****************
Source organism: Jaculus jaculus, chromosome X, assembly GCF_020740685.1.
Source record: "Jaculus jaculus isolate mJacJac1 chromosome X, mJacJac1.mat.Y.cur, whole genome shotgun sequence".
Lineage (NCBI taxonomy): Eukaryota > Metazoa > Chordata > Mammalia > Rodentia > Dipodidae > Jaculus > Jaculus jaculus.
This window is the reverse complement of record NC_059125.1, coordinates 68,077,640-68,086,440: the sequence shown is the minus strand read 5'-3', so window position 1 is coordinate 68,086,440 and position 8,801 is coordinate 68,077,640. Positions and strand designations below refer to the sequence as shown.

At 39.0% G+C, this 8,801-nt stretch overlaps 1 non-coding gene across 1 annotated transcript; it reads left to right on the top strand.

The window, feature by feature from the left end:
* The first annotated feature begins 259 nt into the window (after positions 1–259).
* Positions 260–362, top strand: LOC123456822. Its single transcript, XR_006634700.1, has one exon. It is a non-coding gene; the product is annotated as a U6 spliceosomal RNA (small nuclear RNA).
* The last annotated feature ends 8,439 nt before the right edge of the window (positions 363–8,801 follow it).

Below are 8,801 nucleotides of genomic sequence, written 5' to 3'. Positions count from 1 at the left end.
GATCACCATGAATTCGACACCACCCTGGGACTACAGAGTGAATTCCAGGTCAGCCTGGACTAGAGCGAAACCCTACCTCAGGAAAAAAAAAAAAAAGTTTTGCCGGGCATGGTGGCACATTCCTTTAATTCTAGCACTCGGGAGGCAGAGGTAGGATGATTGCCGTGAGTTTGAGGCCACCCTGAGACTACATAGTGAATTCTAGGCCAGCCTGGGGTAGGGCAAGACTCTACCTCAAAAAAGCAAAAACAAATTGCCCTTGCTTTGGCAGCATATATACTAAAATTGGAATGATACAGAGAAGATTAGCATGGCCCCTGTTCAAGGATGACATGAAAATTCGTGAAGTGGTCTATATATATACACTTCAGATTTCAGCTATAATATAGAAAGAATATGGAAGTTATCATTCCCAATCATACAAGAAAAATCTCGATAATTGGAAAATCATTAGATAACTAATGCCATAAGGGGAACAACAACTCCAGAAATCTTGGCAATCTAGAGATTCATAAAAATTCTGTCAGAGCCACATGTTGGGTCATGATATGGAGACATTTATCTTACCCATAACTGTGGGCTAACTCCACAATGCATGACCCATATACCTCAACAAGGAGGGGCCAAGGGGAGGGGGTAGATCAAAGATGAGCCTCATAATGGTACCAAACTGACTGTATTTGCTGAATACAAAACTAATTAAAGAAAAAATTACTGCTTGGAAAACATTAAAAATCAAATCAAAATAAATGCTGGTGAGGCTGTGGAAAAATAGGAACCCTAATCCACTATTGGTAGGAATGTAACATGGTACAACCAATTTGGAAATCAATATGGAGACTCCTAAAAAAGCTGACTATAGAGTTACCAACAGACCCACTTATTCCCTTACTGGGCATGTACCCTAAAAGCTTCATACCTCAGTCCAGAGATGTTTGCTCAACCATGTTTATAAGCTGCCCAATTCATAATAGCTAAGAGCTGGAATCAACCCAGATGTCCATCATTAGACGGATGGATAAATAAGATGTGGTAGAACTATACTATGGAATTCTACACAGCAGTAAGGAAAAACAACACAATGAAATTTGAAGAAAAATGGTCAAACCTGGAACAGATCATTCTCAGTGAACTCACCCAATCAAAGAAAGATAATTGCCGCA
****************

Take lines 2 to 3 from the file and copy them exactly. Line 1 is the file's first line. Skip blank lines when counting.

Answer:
Source record: "Jaculus jaculus isolate mJacJac1 chromosome X, mJacJac1.mat.Y.cur, whole genome shotgun sequence".
Lineage (NCBI taxonomy): Eukaryota > Metazoa > Chordata > Mammalia > Rodentia > Dipodidae > Jaculus > Jaculus jaculus.